Some of you may be familiar with my builders by now, I've come across another issue.
When installing a shower they chased the pipework into the back of the wall to avoid disturbing the tiles. However they have not sheathed the pipe in larger diameter pipe or even clipped it in place before plastering over it. Is this a BC requirement or just recommendation to avoid the paster cracking?
The pipework knocks something chronic when we turn the shower on and the inevitable has now happened with the top of the hot pipework chase cracking round the edge (clearly visible as it has now been painted).
Before I get the builders back I wonder if you could please advise if I should get BC involved again or just leave it to the builders? Should they be taking it out and putting a sheath in place or would opening the chase at top and bottom and every 50cm along it to allow a saddle clip to be installed be sufficient?
The pipework should be protected and clipped - not always possible to protect in a larger diameter pipe - but it should at least be plastic coated pipework - uncoated pipework in concrete or plaster will corrode.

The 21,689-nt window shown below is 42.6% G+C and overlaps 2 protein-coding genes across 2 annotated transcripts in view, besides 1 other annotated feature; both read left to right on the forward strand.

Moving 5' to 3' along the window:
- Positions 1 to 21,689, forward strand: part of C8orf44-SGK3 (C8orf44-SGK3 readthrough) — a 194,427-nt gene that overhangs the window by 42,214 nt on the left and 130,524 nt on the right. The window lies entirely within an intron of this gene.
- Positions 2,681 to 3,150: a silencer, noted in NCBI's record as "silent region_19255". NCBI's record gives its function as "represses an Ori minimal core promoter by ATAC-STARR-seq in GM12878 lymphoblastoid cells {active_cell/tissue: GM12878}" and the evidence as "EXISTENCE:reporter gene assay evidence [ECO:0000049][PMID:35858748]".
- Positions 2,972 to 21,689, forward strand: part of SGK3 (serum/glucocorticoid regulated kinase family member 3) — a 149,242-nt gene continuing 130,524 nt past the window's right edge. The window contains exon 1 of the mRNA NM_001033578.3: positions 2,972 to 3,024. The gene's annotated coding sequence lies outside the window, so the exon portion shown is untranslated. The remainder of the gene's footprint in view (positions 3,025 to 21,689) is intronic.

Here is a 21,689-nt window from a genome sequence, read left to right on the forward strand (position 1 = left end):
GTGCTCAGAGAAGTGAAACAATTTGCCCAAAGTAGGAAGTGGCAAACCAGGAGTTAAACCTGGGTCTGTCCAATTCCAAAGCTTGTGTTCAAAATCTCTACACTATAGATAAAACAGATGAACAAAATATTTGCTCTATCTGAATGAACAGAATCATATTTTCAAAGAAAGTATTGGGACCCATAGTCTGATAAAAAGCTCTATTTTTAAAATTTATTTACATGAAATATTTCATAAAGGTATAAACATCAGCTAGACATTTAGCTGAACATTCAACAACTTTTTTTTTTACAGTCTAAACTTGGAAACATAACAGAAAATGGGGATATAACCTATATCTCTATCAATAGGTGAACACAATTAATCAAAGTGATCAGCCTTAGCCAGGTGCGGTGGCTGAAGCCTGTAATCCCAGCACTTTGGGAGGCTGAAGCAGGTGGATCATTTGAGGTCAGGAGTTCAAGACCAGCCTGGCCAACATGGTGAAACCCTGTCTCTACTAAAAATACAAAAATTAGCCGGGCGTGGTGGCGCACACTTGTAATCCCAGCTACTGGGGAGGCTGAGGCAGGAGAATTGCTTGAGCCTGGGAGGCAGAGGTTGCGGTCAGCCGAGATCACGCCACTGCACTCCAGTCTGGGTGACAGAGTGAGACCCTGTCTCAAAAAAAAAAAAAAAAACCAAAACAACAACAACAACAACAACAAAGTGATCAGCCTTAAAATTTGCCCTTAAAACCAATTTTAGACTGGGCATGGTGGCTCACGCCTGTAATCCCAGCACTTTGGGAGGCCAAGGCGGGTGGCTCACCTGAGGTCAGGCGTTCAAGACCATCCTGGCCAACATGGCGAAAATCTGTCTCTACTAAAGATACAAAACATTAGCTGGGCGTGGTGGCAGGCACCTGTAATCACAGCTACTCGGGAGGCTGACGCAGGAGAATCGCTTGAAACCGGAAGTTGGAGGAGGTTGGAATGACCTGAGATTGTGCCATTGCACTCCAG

The pipe shoudl also be clipped to prevent what is happening here, the piepwork is free to move and when it does the plaster will crack.
I would get the builder back and explain your concerns and see what they say. I can't imagine BC being interested bascially - it's poor practice and bad workmanship, not really a major issue.
If they refuse to do it, It's up to you what you do - go to trading standards etc etc or put it right yourself.
I don't mind adding clipping myself but will be persuading my builder to repaint the wall afterwards before I start. Do you think that putting saddle clips in every 50cm would be adequate to stop it coming out again?
Actually, I think what is more likely to be causing your problem is the lack of protection for the pipe. Not only does the plaster attack the copper as Htg says, but as the pipe heats and cools, it expands and contracts far more than the surrounding plasterwork causing it to eventually crack.
By all means fix the pipe, but make sure it is protected and mechanically separated from the plaster.
Last edited by plumbbob on Mon Jul 06, 2009 11:29 pm, edited 1 time in total.
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